Junger:   Well, that was what prompted them to shout "America, America." And while they were saying that, there were B-52s circling Kabul. They were clearly thrilled with the whole thing.   Do the people there generally feel that it was the U.S. forces' efforts that led to the overthrow?

Junger:    Yes. The Northern Alliance soldiers and the people in Kabul both realize that without heavy bombing the Taliban front lines would have held. They are very aware that the Taliban had massive assistance from other countries, particularly Saudi Arabia and Pakistan, and I think they saw the U.S. bombing as kind of making it a more even fight.   There have been some stories saying that many people in various cities are taking credit for overthrowing the Taliban themselves and therefore downplaying the U.S. effort. Have you heard anything like this?

Junger:    Apparently, in Kabul and other cities, in smaller towns, there were spontaneous uprisings and the Taliban pulled out. People wouldn't have dared to have those uprisings if they didn't feel that the Taliban were already on their way out. They are a totalitarian regime, and they had the population under rigid control, so the population, I think, was encouraged by the beating the Taliban were taking by the U.S. air forces and by the Northern Alliance forces on the ground. The combination, I think, emboldened people to rise up and throw off the Taliban regime.   How significant is this capture of Kabul, strategically and psychologically?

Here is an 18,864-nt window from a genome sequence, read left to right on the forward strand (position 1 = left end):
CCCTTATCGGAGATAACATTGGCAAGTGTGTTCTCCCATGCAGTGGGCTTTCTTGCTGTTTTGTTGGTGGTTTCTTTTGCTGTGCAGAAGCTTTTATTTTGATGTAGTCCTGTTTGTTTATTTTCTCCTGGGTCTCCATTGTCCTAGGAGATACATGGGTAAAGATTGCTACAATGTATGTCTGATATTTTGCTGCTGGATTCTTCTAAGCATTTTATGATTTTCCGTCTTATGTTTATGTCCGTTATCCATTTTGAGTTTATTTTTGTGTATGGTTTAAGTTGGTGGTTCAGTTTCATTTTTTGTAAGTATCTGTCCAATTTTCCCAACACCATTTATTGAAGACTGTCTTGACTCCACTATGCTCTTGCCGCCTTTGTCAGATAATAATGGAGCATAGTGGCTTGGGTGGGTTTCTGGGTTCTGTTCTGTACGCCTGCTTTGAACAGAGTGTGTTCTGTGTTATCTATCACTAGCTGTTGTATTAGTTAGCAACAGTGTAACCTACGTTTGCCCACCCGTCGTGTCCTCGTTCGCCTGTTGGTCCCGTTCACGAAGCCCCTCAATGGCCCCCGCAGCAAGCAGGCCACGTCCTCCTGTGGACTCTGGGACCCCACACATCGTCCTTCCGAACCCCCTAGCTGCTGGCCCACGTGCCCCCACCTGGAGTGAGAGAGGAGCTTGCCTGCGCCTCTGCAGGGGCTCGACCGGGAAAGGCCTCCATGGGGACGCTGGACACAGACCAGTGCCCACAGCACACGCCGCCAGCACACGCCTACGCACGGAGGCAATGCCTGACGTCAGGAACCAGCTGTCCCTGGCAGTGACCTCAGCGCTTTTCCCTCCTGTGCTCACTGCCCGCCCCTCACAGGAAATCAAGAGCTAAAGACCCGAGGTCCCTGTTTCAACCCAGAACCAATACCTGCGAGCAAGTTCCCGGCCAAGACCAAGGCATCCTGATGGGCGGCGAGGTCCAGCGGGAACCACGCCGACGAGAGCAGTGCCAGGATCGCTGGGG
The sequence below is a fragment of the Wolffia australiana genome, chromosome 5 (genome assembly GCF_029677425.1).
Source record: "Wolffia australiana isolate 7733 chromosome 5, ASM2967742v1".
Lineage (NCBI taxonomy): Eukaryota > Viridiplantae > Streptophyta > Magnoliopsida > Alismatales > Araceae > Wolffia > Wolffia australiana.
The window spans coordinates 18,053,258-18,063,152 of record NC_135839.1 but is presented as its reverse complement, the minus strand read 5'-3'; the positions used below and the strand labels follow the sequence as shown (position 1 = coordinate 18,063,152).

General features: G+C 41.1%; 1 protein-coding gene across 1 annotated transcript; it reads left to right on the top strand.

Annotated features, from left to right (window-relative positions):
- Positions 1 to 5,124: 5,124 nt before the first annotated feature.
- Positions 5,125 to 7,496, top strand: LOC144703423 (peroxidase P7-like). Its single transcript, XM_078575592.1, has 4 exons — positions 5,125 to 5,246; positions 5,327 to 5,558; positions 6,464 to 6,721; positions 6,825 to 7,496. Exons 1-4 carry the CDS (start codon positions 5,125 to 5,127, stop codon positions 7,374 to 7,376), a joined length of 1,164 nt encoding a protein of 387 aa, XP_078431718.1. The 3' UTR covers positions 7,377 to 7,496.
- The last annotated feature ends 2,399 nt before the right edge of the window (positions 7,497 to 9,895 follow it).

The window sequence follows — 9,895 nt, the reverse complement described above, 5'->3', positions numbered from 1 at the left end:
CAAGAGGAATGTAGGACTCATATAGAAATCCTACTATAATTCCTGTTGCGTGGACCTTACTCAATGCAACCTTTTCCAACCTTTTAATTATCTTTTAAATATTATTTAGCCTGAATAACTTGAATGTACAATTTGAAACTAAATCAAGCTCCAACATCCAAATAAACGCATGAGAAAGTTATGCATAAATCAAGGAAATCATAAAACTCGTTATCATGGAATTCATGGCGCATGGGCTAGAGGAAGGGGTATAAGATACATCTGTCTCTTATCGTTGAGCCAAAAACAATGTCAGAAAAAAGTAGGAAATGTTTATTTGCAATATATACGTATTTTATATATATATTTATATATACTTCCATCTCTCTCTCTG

Junger:    Psychologically it is everything. This is the capital. The Northern Alliance, which was then the government of Afghanistan, was kicked out in September 1996, and they can finally come home. Many of the soldiers are from Kabul and they're now home. Many soldiers entered Kabul prematurely and were punished by the Northern Alliance. I think they went in there this is just a guess because they were so anxious to go home. I think these were probably soldiers who were from Kabul and just couldn't resist the temptation of entering the city.

Strategically, beyond Kabul is an area of Afghanistan that is primarily Pashtun, and the Northern Alliance is primarily Uzbek and Tajik. They have taken the parts of Afghanistan that they feel are absolutely essential, which is the entire north, and Herat in the east. Beyond that, they're going to proceed very carefully, probably with the guidance and supervision of the international community, because they're getting into an ethnically complicated situation if they continue farther south.   What are your plans?

Junger:    The story is going to move to Pakistan very quickly. There are reports that [Taliban leader] Mullah Omar has fled to Pakistan. I think it's not too unreasonable to assume that Osama bin Laden might also be trying to seek refuge in Pakistan. That, in many ways, is a more thorny problem than Afghanistan. Obviously the U.S. cannot invade Pakistan, the Northern Alliance can't go in there for them, and the Pakistan military itself is extremely divided over their cooperation with the West. So the story will soon be a very intense political one that will shift to Pakistan very soon.